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Surface area of the earth

  1. Jun 1, 2008 #1
    I have a very faint idea of General Relativity.. hence this question. I think that according to General Relativity, the shortest distance between two points on this earth is along a curved path, which is the curvature of the earth [or sorta.. parallel to it]. Hence, i assumed that when on earth, we measure an area of the land, and we treat it as a rectangle, we are not making an approximation, but that, in fact is the actual area we calculate on this earth.

    so, is it true that if we are to measure the surface area of the earth while being on the earth, we will measure it to be [itex]4\pi^2 R_e^2[/itex] rather than [itex]4\pi R_e^2[/itex]??
     
    Last edited: Jun 1, 2008
  2. jcsd
  3. Jun 1, 2008 #2
    lol i realy did not know dolphins lived in iglooes.. cartman is soo smart..

    sorry but becouse of the geological imperfection of our planet neither of your formulas will work.. For one the earth is not a sphere, its an elliptoid. this means that the circumference around the equator and the circumference around the poles has a difference of thousands of miles. Also if you try to measure it manually using "rectangles" by the time u finish the surface area will be vary different and you have to start over.. someone else can help you with those formulas cause i have no clue what they mean.. ha ha they wernt on my GED test
     
  4. Jun 2, 2008 #3
    i know about the geological imperfections and how the earth is not a sphere but an ellipsoid. The question I asked was a theoretical one, so practical considerations, as you mentioned aren't necessary.

    in that case, I suggest that you should stop being a troll...
     
  5. Jun 2, 2008 #4

    tiny-tim

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    Hi rohanprabhu! :smile:

    No, General Relativity doesn't do earths.

    Loosely speaking, the "shortest distance" in General Relativity is the space-time path followed by a body under zero force (so free-falling or orbiting, or just drifting). I think. :rolleyes:
    There's no such thing as a rectangle on a sphere … the sum of the angles of any quadrilateral is always more than 360º.
    I'm not following you … where does the π² come from? :confused:
     
  6. Jun 2, 2008 #5
    first of all, thanks for the quick reply.

    From assuming that the sphere is a folded rectangle, where each side is of length [itex]2\pi R_e[/itex] (i.e. the equatorial line and one of the latitudes perpendicular to it can be spread out to form a large rectangle, which is cut into four rectangles by these axis and the intersection of these axis is the center of that rectangle). The surface area of such a rectangle would be [itex]2\pi^2 R_e^2[/itex].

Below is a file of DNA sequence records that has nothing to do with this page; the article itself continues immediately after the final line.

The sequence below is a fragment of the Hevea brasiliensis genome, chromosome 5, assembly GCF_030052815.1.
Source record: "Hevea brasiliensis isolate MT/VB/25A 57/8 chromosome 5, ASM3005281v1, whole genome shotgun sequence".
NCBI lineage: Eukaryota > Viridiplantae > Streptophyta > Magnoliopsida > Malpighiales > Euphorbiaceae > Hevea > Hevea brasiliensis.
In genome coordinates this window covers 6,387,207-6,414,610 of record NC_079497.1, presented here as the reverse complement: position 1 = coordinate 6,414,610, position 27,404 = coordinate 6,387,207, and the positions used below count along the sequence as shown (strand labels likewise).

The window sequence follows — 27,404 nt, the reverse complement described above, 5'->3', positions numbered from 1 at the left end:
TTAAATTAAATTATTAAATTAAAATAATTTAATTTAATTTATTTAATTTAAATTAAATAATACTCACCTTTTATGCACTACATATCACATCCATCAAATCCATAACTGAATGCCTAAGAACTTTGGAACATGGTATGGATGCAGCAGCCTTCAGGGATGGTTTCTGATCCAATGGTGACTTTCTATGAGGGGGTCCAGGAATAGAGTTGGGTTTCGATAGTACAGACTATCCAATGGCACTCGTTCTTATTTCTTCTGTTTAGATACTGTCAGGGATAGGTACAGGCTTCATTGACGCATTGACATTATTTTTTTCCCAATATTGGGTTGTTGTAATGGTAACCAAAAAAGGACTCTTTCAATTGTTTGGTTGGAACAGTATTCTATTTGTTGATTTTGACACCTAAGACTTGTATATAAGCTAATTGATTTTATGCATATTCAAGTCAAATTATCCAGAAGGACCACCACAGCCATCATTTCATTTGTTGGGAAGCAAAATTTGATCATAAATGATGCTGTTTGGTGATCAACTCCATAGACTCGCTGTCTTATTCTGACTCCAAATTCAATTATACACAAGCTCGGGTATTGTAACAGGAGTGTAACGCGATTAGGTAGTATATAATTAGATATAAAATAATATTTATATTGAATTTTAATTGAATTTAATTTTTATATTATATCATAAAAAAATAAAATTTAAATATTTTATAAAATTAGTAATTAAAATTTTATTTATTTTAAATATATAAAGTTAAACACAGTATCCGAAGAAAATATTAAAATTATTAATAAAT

7. Jun 2, 2008 #6

    tiny-tim

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    Now I understand. In that case …
    No, definitely not, no way.

    General Relativity doesn't work like that, not even remotely like that.

    Area is measured by using infinitesimally small squares and pretending they're flat, not by measuring large squares and pretending they're flat. :smile:
     
  8. Jun 2, 2008 #7
    ahan.. i get it now. Originally, i wasn't thinking that we measure large squares and pretend that they are flat. What i was thinking was that due to the curvature of the spacetime deformed by the gravity, we have a different geometry local to a mass than a geometry far away from a mass.

    Something like what the density parameter defines. For ex:

    This is something I thought would happen locally. I am not saying that the reason would be the same. I am just saying that as the geometry of the Universe could be hyperbolic, I assumed that due to a mass, it changes the local system such as to make the geometry locally spherical and hence all straight lines are basically curves when viewed from an external frame and hence the 'flat' for an internal observer would appear to be curved to an external observer. In short I assumed that the geometry of the universe was relative.

    Thanks for clearing that up :D
     
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